Interest only mortgages

Sat down tonight with the missus and worked out household finances. Despite recent pay rises for both of us and secure professional jobs, all that is left at the end of the month is the change you get in your pocket from a night out and a kebab.

I worked out that the mortgage is the worst offender (up by an extra £200 due to the expiry of fixed rate) followed by childcare for 1 baby and 1 toddler (£500 a month). The childcare costs are unavoidable as they enable both of us to work although it may be cheaper with a childminder.

The mortgage is in my sights. What are the pros and cons of switching to an interest only mortgage? This is based on the following theory:

- what is the point of paying money into a market that is in freefall anyway? The bank may end up with both the money and the house (not quite that bad but worth thinking about).

- why not put as little money into the house as possible and put some money elsewhere? This could be as a cushion to hide somewhere in the event that things ended up in the abyss with repossessions on every street, or as a sum to fund another house purchase to take advantage of lower prices?

Is this completely deluded or financial good sense?

I read a convincing article in the Telegraph that attributes the rapid fall in house prices to lower inflation - last time around, inflation was higher and the loss in value was masked.
Obviously this can't be taken as proper financial advice because there are all sorts of laws involved and various disclosures, I could lose my job blah blah blah (times like this that it's great arrse is annonymous :D)

Whatever you do DON'T stay on a standard variable rate.
Being on a bank's standard variable rate is always going to be very expensive, from what you have said the best option is to shop around for the cheapest capital and interest mortgage you can find and compare this to what you are currently paying.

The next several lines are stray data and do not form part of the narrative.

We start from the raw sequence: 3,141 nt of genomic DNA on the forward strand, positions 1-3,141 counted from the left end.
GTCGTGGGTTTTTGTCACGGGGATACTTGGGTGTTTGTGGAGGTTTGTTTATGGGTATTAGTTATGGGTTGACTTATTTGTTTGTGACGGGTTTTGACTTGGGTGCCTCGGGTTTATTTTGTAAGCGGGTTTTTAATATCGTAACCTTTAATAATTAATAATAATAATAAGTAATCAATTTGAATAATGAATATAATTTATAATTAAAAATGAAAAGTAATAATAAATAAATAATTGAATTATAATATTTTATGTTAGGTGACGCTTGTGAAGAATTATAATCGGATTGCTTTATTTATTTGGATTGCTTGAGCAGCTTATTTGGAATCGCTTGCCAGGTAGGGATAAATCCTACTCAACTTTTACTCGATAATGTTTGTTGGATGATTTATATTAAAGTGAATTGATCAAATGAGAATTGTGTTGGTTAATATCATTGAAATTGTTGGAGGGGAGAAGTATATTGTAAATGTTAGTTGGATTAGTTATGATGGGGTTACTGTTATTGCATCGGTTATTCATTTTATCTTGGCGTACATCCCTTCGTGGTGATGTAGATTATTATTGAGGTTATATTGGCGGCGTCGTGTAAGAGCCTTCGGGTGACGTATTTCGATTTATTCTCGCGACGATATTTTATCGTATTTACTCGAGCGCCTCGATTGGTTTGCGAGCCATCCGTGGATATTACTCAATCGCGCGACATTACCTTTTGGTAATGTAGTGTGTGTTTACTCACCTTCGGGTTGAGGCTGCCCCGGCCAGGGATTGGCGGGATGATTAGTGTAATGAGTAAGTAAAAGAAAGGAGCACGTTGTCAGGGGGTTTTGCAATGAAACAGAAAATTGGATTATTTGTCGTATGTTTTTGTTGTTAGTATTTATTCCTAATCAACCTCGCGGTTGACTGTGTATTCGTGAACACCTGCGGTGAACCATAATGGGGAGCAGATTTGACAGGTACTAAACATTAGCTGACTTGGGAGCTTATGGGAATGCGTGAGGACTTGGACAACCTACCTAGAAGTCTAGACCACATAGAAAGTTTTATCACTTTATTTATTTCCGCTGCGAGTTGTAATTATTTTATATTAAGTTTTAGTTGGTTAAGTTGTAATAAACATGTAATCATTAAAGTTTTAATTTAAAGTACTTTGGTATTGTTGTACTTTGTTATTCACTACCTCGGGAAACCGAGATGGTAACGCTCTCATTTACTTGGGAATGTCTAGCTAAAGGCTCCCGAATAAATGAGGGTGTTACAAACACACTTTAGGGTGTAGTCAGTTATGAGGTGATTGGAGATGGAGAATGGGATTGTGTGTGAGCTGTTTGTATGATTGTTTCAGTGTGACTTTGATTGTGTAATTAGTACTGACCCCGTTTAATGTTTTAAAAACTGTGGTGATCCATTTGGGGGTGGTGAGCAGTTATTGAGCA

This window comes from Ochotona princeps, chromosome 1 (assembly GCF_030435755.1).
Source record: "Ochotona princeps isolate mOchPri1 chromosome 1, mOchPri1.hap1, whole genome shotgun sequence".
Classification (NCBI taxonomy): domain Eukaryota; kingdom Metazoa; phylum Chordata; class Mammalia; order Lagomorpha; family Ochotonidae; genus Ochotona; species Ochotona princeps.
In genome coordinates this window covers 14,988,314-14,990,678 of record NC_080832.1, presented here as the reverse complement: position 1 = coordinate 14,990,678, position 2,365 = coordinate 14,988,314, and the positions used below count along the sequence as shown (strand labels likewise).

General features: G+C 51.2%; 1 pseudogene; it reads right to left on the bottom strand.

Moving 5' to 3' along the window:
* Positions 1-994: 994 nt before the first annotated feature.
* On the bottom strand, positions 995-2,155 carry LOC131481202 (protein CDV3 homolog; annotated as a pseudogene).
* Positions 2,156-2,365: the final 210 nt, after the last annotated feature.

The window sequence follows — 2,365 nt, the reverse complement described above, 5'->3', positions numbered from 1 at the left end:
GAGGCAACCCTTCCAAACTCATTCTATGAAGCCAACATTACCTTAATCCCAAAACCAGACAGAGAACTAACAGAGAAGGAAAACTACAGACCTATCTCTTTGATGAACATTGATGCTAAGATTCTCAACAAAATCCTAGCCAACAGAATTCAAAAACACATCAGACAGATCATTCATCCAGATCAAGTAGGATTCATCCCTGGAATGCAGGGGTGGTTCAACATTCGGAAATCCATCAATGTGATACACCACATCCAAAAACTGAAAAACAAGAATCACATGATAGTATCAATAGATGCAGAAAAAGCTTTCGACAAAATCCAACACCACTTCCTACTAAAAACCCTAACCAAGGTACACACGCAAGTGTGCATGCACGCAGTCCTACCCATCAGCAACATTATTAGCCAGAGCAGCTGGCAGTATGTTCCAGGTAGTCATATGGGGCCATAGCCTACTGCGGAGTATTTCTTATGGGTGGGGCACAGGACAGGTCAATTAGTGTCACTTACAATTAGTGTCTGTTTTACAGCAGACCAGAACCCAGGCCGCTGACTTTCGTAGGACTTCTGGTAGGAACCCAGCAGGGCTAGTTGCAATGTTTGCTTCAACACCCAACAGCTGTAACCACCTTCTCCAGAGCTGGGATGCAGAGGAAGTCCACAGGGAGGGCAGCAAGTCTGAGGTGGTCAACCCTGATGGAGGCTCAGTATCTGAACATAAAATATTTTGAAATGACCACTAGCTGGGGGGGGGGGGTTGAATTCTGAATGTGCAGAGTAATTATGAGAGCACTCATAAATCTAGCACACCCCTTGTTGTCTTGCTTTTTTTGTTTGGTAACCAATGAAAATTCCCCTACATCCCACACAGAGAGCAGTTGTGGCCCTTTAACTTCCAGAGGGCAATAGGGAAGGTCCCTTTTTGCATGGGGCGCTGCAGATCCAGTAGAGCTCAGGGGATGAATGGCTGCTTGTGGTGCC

That said, interest only mortgages are an option, as long as you fully appreciate what you are doing. If you have say 5 years left on your mortgage and choose interest only, then in 5 years time you will be expected to pay back the amount outstanding in a lump sum. This could be with cash (from whatever else you have put your money into), a new mortgage or if neither of these are possible then the bank could technically take your house as your mortgage is secured against it.

Tread carefully!

*edited for cr@p spelling

Whether interest only is the right solution depends on a number of factors –
Your age and your partner’s age
The loan size as a percentage of the value of your property
Likelihood of future property moves
Other financial commitments etc

Therefore it sounds like you need to get some mortgage advice and quotes. Forces Financial offer a complete mortgage service for first time buyers, remortgages, buy to let and overseas properties.

Our experienced mortgage advisors will search a panel of lenders to find you the mortgage that is right for you. Our services are free and we offer independent advice.

If you would like help with your mortgage call us on 00800 11 22 33 01 and select Option 8

Forces Financial is a trading name of Harmans Ltd who is authorised and regulated by the Financial Services Authority. Registration Number 221363.
Registered Office: Globe House, 24 Turret Lane, Ipswich, Suffolk IP4 1DL. Registered in England Number 04229567.
I have a 'one account' and have found it to be fcukin brilliant, have managed to shave years off my mortgage without trying too hard ... well worth a look IMHO (and I am not a financial advisor so don't take this as financial advice etc etc blah blah)